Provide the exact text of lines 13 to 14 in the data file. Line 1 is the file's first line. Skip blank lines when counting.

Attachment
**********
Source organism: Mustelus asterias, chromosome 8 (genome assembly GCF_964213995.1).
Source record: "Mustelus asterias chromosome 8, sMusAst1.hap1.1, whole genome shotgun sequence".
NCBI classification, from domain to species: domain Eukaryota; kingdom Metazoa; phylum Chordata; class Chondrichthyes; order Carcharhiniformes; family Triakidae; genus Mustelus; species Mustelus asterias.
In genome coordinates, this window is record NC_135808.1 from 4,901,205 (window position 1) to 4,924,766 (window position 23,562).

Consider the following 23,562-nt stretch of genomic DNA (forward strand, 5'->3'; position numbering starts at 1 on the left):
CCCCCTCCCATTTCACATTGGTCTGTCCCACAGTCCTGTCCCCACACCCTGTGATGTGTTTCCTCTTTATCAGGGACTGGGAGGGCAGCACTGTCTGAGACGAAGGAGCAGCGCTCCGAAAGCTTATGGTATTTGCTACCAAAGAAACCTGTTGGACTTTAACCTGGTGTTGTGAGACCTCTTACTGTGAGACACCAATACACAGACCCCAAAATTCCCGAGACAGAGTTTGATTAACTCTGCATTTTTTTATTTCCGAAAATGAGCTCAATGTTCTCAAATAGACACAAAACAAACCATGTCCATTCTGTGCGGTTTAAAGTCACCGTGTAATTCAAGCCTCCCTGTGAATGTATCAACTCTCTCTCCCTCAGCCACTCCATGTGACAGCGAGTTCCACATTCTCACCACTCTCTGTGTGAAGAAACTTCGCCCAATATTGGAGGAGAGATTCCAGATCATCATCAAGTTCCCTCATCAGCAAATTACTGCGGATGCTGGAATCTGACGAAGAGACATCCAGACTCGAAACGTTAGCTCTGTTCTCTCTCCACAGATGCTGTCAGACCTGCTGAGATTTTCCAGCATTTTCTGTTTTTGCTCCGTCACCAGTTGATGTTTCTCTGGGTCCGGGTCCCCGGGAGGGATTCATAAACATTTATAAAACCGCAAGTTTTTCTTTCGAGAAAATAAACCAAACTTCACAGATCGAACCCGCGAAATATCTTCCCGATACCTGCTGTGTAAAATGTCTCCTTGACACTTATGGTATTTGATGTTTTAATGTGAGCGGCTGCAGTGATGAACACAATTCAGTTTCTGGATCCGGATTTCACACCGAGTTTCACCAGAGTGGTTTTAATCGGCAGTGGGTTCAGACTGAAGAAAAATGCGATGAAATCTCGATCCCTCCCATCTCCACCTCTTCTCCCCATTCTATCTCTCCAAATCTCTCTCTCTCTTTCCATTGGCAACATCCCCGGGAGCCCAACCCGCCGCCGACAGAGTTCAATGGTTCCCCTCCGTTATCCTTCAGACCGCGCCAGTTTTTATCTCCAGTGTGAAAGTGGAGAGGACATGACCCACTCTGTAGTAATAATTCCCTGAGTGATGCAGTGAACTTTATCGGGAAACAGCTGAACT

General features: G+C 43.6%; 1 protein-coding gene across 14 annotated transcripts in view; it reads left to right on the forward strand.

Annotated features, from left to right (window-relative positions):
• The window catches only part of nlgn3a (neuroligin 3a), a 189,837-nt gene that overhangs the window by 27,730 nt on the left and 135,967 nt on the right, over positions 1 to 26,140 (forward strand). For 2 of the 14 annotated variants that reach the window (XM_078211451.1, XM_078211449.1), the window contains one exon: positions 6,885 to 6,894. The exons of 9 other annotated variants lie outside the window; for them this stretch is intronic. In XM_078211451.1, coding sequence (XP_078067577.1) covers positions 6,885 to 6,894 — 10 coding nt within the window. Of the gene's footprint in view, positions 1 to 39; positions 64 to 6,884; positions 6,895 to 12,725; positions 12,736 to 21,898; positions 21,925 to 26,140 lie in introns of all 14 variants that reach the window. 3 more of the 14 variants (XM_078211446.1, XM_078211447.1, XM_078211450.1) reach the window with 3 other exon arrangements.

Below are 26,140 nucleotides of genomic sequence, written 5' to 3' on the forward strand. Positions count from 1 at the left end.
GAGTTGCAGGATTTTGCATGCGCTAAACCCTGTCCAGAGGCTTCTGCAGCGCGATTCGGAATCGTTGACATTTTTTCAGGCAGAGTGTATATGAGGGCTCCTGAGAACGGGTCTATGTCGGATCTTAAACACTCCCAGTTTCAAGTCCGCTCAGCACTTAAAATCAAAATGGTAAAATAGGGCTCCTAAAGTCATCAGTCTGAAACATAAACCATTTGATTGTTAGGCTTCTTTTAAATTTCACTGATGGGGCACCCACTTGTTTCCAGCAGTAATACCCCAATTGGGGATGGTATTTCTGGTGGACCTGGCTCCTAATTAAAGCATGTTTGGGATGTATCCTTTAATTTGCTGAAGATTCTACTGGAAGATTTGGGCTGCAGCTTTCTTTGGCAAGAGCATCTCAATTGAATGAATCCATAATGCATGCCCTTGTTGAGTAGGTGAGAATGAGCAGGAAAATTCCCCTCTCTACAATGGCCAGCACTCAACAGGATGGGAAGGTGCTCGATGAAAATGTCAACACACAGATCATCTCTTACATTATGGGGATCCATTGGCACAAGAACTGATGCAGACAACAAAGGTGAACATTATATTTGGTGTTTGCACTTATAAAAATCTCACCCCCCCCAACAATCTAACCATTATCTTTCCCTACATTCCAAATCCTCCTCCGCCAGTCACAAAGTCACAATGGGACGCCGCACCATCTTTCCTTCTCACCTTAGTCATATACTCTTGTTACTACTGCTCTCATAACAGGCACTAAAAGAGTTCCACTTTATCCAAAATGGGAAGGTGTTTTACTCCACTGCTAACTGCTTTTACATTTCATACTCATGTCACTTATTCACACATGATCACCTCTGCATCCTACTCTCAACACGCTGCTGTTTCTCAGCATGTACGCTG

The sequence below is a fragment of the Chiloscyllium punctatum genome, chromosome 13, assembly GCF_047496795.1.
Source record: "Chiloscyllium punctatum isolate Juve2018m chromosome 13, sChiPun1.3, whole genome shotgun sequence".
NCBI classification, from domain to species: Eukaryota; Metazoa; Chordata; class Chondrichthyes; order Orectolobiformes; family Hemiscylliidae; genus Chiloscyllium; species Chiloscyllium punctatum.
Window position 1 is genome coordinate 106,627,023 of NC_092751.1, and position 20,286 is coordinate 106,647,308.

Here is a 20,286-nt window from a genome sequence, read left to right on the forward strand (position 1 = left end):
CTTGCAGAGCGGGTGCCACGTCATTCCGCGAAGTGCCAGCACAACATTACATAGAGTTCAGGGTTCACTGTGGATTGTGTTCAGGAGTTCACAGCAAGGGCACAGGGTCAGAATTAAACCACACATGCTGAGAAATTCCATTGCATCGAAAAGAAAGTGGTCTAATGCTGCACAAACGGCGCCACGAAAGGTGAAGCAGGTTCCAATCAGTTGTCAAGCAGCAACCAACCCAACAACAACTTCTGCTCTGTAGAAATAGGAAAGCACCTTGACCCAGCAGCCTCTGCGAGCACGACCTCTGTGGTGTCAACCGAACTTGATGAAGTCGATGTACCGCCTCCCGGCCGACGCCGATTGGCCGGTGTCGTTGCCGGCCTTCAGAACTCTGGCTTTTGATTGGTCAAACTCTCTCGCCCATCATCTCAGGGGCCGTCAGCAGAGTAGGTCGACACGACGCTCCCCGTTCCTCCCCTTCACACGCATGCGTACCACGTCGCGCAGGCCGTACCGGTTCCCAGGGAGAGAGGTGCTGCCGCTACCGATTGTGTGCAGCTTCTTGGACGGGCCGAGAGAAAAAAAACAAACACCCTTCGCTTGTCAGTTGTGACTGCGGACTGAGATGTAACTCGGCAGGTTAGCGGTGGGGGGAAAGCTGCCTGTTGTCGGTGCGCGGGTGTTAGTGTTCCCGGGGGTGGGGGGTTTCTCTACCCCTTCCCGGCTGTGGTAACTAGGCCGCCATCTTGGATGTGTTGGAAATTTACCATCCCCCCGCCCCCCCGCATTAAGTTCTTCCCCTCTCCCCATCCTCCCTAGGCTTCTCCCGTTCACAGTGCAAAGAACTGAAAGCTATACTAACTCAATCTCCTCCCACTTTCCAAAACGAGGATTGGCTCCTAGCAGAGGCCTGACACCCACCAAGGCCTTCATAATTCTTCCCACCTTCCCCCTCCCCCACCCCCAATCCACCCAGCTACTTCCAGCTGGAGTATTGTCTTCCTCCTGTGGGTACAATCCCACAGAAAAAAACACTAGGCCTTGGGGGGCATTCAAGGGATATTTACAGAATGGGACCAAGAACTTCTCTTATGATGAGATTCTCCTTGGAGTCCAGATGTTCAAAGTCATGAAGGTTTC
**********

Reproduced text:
Source record: "Chiloscyllium punctatum isolate Juve2018m chromosome 13, sChiPun1.3, whole genome shotgun sequence".
NCBI classification, from domain to species: Eukaryota; Metazoa; Chordata; class Chondrichthyes; order Orectolobiformes; family Hemiscylliidae; genus Chiloscyllium; species Chiloscyllium punctatum.